A protrusion of mucosa and submucosa through the muscular layers of the bowel wall. It has no muscular covering. Because diverticula do not involve all layers of the bowel wall, they are really "false" diverticula. Diverticulum formation may be related either to weakness of the bowel wall at the sites of vessel perforation or to increased intraluminal pressure caused by low dietary fiber and constipation.
Diverticulosis is colonic diverticula without associated inflammation.Diverticulitis is inflammation and infection. Only 15% of patients with diverticulosis develop diverticulitis.
Pain apparently results from perforation of the diverticulum The resulting leakage may be scant and contained within pericolic fat or extensive, involving the mesentery, other organs, or the peritoneal cavity. Sigmoid diverticulitis typically causes pain in the left lower quadrant.
95% of all diverticula occur in the left colon, primarily in the sigmoid colon. Diverticula, however, may occur anywhere in the colon. In Asia, right colonic diverticula are also common.
The sixth or seventh decade of life. Patients younger than 50 with diverticulitis tend to have more complications. Younger patients are more likely than older patients to have right colonic diverticulitis.
A diet high in fiber. Large bulk in the colon decreases segmentation and intraluminal pressure.
Computed tomography (CT) scan, which can also diagnose local complications of diverticulitis.
Yes. Diverticulosis (not-itis) is a common cause of lower gastrointestinal bleeding. Bleeding from diverticulitis is uncommon.
A staged procedure was the standard until recently. Now most patients can be treated with a single procedure that includes sigmoid resection, colonic anastomosis, and primary repair of bladder defect with absorbable suture. A Foley catheter is usually left in place for 10 days after surgery. Some viable tissue should be placed between the colonic and bladder repairs to prevent a recurrent fistula.
Lung, breast or prostate, and colon cancer.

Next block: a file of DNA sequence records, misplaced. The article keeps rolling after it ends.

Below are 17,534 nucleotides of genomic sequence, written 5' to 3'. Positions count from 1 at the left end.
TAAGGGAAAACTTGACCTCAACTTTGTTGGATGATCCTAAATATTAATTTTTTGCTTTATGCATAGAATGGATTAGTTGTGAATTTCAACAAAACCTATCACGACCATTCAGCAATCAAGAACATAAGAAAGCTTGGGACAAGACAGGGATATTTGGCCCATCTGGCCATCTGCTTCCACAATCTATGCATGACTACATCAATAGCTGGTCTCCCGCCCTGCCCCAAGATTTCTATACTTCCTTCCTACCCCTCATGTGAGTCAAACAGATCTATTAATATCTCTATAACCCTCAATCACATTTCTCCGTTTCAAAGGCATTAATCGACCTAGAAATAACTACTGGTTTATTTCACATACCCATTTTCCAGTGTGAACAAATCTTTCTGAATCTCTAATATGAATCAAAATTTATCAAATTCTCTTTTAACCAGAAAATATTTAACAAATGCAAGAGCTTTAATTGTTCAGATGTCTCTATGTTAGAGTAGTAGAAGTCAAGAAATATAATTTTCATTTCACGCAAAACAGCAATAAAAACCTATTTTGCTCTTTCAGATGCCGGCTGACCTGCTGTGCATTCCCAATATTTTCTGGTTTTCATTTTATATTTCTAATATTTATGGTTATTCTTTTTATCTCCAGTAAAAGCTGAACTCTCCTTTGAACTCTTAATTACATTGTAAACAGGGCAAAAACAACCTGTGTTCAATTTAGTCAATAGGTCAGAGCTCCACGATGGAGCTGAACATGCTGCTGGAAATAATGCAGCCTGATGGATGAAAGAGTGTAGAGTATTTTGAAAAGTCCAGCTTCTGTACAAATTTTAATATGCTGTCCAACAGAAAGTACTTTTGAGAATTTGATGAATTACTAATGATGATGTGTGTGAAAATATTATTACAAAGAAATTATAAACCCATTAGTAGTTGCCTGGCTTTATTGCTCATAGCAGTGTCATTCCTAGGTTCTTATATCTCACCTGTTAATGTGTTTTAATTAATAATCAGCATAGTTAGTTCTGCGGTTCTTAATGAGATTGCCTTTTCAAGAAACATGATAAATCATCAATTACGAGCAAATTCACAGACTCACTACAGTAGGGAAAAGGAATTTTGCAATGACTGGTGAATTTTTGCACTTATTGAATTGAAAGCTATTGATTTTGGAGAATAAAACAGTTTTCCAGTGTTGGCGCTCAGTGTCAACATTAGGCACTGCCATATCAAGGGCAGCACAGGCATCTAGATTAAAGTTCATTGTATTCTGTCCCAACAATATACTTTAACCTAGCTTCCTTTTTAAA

List offew of the presenting symptoms of patients with colorectal cancer. Intermittent rectal bleeding, vague abdominal pain, fatigue secondary to anemia, change in bowel habits, constipation, tenesmus, and perineal pain.
Basic investigation to evaluate a patient with above symptoms.
To evaluate the entire colon and rectum, one may perform stool foe occult blood and proctoscopy/ a colonoscopy. Colonoscopy is most sensitiveand can detect lesions < 1 cm.
List of most common five risk factors for colorectal cancer.
Prior adenomatous polyps, family history of colorectal cancer, age older than 40 years, chronic ulcerative colitis, Crohn's colitis, history of colon cancer, exposure to pelvic radiation for prostate or cervical cancer, and familial polyposis. Hamartomatous polyps (Peutz-Jeghers syndrome), inflammatory polyps, and hyperplastic polyps are not considered premalignant.
Treatment options for colorectal cancer are dependent on the tumor location.
Colonic cancers are more commonly treated with surgical therapy first followed by depends on final biopsy results adjuvant chemotherapy is required
Rectal cancer is now more commonly managed with neo adjuvant therapy followed by surgical therapy.
Which patients with colorectal cancer require adjuvant (postoperative) therapy?
Patients with lymph node involvement should receive chemotherapy postoperatively to treat micrometastases. Two large studies have documented a survival advantage for these patients.
Patients with rectal cancer with a significant chance of local recurrence should be treated with radiation therapy. This may be given preoperatively, postoperatively, or with a combined "sandwich" technique.